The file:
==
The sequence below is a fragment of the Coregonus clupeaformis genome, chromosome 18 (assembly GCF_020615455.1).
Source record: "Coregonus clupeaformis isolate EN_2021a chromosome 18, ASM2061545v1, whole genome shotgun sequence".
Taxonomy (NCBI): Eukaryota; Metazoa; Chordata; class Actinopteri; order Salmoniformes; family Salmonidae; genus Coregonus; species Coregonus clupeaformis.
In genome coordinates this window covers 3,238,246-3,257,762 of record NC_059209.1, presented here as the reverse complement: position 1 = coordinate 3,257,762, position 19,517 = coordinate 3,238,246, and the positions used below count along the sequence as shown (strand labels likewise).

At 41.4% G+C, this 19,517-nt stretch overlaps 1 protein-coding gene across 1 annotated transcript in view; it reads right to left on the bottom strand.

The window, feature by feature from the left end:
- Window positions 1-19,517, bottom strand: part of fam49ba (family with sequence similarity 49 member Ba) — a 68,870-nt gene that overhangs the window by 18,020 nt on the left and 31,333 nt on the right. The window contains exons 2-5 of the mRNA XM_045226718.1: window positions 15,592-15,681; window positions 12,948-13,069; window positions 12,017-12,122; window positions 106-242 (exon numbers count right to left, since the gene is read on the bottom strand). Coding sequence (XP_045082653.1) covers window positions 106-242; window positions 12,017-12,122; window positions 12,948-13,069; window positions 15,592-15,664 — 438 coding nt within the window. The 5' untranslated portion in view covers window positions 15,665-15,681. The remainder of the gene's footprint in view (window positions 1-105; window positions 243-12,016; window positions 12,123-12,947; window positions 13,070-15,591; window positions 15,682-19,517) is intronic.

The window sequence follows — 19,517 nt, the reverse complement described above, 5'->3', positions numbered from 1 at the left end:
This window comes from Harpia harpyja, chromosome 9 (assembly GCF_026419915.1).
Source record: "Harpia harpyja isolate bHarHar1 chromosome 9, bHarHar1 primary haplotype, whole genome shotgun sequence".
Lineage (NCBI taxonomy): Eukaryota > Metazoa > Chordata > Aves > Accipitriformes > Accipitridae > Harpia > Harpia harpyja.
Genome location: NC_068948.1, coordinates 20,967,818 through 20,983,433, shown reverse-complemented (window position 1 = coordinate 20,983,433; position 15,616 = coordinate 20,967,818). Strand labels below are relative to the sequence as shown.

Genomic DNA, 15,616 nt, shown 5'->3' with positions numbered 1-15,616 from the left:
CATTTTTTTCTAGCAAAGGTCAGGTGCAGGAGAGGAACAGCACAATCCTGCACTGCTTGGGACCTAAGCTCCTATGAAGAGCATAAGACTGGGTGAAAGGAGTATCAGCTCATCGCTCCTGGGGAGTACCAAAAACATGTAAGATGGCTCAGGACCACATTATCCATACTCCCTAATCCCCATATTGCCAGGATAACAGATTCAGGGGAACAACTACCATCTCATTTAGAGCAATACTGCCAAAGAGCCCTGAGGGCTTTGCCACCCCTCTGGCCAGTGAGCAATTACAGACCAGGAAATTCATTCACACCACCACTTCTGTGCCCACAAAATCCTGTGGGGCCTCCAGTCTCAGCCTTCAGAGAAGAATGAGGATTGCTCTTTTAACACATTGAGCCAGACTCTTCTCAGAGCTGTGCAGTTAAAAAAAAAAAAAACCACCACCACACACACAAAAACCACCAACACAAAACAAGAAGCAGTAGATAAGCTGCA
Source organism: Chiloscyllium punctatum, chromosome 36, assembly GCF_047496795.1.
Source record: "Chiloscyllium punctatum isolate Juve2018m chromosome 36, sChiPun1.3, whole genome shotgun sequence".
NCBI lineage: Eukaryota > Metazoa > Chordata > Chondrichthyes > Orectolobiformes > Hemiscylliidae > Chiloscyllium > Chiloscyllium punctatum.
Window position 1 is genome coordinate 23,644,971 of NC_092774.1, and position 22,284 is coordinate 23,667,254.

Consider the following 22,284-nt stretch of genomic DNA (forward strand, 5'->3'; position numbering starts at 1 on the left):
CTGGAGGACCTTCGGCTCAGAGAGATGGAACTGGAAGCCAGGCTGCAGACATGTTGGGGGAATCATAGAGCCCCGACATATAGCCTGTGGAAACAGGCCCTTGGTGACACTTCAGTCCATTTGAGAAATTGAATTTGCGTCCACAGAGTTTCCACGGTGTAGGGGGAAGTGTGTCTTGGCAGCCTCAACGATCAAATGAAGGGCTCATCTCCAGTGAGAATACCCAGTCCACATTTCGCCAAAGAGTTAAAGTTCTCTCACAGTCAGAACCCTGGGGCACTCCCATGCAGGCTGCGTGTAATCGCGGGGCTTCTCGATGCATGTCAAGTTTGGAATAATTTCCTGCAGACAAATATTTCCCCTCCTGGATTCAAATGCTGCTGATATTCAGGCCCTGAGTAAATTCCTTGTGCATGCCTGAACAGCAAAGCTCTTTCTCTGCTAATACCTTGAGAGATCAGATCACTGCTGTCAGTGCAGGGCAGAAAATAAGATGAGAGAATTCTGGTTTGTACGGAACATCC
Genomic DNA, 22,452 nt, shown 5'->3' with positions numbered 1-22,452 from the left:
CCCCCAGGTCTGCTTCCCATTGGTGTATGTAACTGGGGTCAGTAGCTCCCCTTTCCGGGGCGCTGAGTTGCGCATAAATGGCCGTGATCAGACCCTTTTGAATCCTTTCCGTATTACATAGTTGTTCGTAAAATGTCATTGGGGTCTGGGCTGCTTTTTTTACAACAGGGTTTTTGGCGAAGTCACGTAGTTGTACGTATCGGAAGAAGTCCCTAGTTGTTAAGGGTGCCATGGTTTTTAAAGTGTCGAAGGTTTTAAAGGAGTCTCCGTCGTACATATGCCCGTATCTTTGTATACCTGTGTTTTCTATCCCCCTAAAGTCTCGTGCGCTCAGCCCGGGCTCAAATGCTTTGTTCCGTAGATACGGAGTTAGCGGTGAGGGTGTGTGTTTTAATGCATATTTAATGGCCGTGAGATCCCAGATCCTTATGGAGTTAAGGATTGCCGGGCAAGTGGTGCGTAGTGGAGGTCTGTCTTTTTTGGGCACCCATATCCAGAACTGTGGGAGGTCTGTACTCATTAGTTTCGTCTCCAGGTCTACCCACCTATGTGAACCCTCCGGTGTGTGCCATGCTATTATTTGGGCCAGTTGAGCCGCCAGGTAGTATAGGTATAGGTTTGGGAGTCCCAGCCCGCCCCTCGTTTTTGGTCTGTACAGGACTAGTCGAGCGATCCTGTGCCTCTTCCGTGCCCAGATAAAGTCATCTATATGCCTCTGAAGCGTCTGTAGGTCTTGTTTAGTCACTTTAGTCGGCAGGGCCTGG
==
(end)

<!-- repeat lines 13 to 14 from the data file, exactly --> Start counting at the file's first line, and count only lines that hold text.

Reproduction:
Genomic DNA, 15,616 nt, shown 5'->3' with positions numbered 1-15,616 from the left:
CATTTTTTTCTAGCAAAGGTCAGGTGCAGGAGAGGAACAGCACAATCCTGCACTGCTTGGGACCTAAGCTCCTATGAAGAGCATAAGACTGGGTGAAAGGAGTATCAGCTCATCGCTCCTGGGGAGTACCAAAAACATGTAAGATGGCTCAGGACCACATTATCCATACTCCCTAATCCCCATATTGCCAGGATAACAGATTCAGGGGAACAACTACCATCTCATTTAGAGCAATACTGCCAAAGAGCCCTGAGGGCTTTGCCACCCCTCTGGCCAGTGAGCAATTACAGACCAGGAAATTCATTCACACCACCACTTCTGTGCCCACAAAATCCTGTGGGGCCTCCAGTCTCAGCCTTCAGAGAAGAATGAGGATTGCTCTTTTAACACATTGAGCCAGACTCTTCTCAGAGCTGTGCAGTTAAAAAAAAAAAAAACCACCACCACACACACAAAAACCACCAACACAAAACAAGAAGCAGTAGATAAGCTGCA